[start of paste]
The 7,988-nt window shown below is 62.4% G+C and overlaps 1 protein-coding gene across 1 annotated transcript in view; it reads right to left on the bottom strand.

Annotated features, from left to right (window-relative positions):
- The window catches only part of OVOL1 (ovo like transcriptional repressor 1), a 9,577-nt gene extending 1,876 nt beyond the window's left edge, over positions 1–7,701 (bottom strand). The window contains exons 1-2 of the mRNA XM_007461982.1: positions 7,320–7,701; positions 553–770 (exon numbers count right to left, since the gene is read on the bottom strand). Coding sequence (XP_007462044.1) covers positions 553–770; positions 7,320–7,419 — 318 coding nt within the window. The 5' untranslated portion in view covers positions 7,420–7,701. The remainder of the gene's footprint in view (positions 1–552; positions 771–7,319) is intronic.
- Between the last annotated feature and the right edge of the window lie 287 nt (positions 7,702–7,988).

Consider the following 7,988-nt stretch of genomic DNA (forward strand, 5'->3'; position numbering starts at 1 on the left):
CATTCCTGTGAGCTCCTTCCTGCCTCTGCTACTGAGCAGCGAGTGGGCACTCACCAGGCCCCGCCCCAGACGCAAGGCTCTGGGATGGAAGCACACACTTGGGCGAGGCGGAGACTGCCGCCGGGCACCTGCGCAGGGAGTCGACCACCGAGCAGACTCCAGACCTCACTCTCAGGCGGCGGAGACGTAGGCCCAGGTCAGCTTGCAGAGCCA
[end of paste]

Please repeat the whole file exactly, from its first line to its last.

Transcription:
The 7,988-nt window shown below is 62.4% G+C and overlaps 1 protein-coding gene across 1 annotated transcript in view; it reads right to left on the bottom strand.

Annotated features, from left to right (window-relative positions):
- The window catches only part of OVOL1 (ovo like transcriptional repressor 1), a 9,577-nt gene extending 1,876 nt beyond the window's left edge, over positions 1–7,701 (bottom strand). The window contains exons 1-2 of the mRNA XM_007461982.1: positions 7,320–7,701; positions 553–770 (exon numbers count right to left, since the gene is read on the bottom strand). Coding sequence (XP_007462044.1) covers positions 553–770; positions 7,320–7,419 — 318 coding nt within the window. The 5' untranslated portion in view covers positions 7,420–7,701. The remainder of the gene's footprint in view (positions 1–552; positions 771–7,319) is intronic.
- Between the last annotated feature and the right edge of the window lie 287 nt (positions 7,702–7,988).

Consider the following 7,988-nt stretch of genomic DNA (forward strand, 5'->3'; position numbering starts at 1 on the left):
CATTCCTGTGAGCTCCTTCCTGCCTCTGCTACTGAGCAGCGAGTGGGCACTCACCAGGCCCCGCCCCAGACGCAAGGCTCTGGGATGGAAGCACACACTTGGGCGAGGCGGAGACTGCCGCCGGGCACCTGCGCAGGGAGTCGACCACCGAGCAGACTCCAGACCTCACTCTCAGGCGGCGGAGACGTAGGCCCAGGTCAGCTTGCAGAGCCA